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Wayne Hull

Manager of Flow, Wayne Hull, speaking at a company press conference last week. (iWN photo)

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As telecommunications provider Flow announced last Wednesday that it will launch its mobile Long-Term Evolution in December, the company has to face questions about whether its 4G network was ever what it was billed at.

iWitness News noted to country manager of Flow, St. Vincent, Wayne Hull, that 4G enabled devices on Flow’s network, continues to display “3G” even as the same device would register as being on a “4G” network in other markets.

“Yeah. Well, it is HSPA+, which, more or less, they term it as 4G — the network engineers. But if I look for the technical term for it, it is HSP+, right, but I think that mirrors the 4G network standard. But LTE will be above that,” Hull said.

HSPA means High Speed Packet Access.

“So, is it that you are selling something that you are not offering?” iWitness News asked.

Hull said: “Well, I think, as far as I understand it, the engineering terminology is that the HSPA+ and 4G are on the same par, as far as I understand it.”

Asked why an iWitness News device on Flow’s network displays “3G” when that same device displays “4G” in other markets, Hull said:

“Actually, I think that is how the ticker has marketed it as 4G but the actual service is HSPA+. 3G is a bit lower as well, too,” Hull said.

iWitness News has had a similar experience on Digicel’s network, the other telecoms provider in SVG.

Asked what guarantee there is that when Flow says it is offering LTE that that would, in fact, be the case, Hull said:

“Well, there are global standards to that. The network is being implemented by Ericsson. You can probably check their site and see what LTE means but LTE generally give the network the ability to give download speeds up to 100megabytes of service.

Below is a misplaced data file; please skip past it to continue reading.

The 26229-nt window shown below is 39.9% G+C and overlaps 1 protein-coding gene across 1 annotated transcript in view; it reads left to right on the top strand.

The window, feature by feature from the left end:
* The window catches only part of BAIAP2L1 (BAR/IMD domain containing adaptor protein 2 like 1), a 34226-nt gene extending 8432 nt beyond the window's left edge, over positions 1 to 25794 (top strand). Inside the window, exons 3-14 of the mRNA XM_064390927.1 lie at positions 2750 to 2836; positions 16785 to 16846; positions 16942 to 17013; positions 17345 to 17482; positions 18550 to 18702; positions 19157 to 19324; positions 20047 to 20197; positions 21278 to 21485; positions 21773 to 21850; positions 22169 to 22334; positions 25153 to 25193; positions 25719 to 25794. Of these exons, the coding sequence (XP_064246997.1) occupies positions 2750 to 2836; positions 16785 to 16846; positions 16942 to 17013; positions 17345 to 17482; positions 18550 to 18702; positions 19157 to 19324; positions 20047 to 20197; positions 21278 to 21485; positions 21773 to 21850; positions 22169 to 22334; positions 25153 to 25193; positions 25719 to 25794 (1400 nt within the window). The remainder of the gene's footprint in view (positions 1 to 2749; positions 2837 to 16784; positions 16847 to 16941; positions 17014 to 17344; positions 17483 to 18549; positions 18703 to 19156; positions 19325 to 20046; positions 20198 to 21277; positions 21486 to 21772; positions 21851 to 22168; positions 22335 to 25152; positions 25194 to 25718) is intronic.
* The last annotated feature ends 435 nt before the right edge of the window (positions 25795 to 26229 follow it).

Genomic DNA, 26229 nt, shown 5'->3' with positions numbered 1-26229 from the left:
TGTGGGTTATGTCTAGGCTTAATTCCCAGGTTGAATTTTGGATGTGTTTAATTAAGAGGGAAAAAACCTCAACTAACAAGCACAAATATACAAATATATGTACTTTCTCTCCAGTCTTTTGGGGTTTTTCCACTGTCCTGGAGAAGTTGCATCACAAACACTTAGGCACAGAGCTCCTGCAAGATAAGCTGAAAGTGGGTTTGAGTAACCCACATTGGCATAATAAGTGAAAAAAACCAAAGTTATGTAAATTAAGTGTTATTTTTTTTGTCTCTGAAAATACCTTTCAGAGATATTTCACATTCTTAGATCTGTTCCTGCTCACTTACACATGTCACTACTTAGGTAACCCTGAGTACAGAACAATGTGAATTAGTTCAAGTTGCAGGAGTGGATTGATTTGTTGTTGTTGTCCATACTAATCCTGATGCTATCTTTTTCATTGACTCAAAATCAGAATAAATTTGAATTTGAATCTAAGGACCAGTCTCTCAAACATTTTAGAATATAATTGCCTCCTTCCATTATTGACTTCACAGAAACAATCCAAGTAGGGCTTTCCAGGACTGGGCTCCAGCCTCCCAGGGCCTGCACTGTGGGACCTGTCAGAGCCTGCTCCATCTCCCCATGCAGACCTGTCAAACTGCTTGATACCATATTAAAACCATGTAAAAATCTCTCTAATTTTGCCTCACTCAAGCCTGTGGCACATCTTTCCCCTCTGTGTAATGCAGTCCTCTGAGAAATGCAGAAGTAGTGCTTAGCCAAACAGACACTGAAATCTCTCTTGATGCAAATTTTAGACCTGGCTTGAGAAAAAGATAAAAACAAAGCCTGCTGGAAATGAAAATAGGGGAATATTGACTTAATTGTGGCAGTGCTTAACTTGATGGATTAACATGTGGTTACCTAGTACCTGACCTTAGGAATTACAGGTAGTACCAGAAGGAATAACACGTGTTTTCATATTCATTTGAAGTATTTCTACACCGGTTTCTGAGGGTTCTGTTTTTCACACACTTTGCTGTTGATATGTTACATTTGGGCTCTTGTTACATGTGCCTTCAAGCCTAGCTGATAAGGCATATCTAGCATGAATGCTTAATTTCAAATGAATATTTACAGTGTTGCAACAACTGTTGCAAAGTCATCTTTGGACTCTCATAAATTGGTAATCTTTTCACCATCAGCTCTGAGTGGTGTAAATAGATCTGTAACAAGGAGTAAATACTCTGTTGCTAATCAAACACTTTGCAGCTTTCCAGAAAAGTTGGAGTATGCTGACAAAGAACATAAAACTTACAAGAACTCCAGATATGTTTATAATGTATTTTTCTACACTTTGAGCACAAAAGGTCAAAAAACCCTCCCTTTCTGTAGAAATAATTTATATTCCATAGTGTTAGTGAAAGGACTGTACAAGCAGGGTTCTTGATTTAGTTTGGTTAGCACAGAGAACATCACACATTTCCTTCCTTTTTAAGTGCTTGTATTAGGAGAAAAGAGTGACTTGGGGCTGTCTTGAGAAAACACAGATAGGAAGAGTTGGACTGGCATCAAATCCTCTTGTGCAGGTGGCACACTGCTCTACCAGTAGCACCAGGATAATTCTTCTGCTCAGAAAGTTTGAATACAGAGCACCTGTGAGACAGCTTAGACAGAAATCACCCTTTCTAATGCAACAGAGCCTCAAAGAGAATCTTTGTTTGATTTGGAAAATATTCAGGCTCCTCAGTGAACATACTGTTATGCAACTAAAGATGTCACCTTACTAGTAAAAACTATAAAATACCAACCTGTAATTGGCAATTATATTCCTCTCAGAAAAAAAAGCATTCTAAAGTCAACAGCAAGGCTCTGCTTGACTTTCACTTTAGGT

“And, as I have demonstrated to you, it’s not fully there at 100, but it is close to 70. One hundred megabytes will be ideal situation once nothing — no interruption. But LTE is giving you up to 100 megabytes. Once you can achieve that level of download speed on the network, you can consider that you have an LTE service.”

iWitness News was unsuccessful in its attempt to find the relevant information on the Ericsson website.

And while Wikipedia says the fastest 3G-based standard in the Universal Mobile Telecommunications System (UMTS) family is the HSPA+ standard, which is commercially available since 2009, Bell Canada suggested that HSPA+ and 4G are one and the same.

Meanwhile, speaking at the press conference, Hull said mobile LTE will give consumers 10 times better the speeds that they are getting now on their mobile service.

“For instance, if you are getting roughly 8 megs download, our mobile LTE service will give you about 70 megabits download on a mobile device anywhere in the country,” he said.

Hull said that Flow has installed LTE in St. Vincent and expects to launch it before the end of December.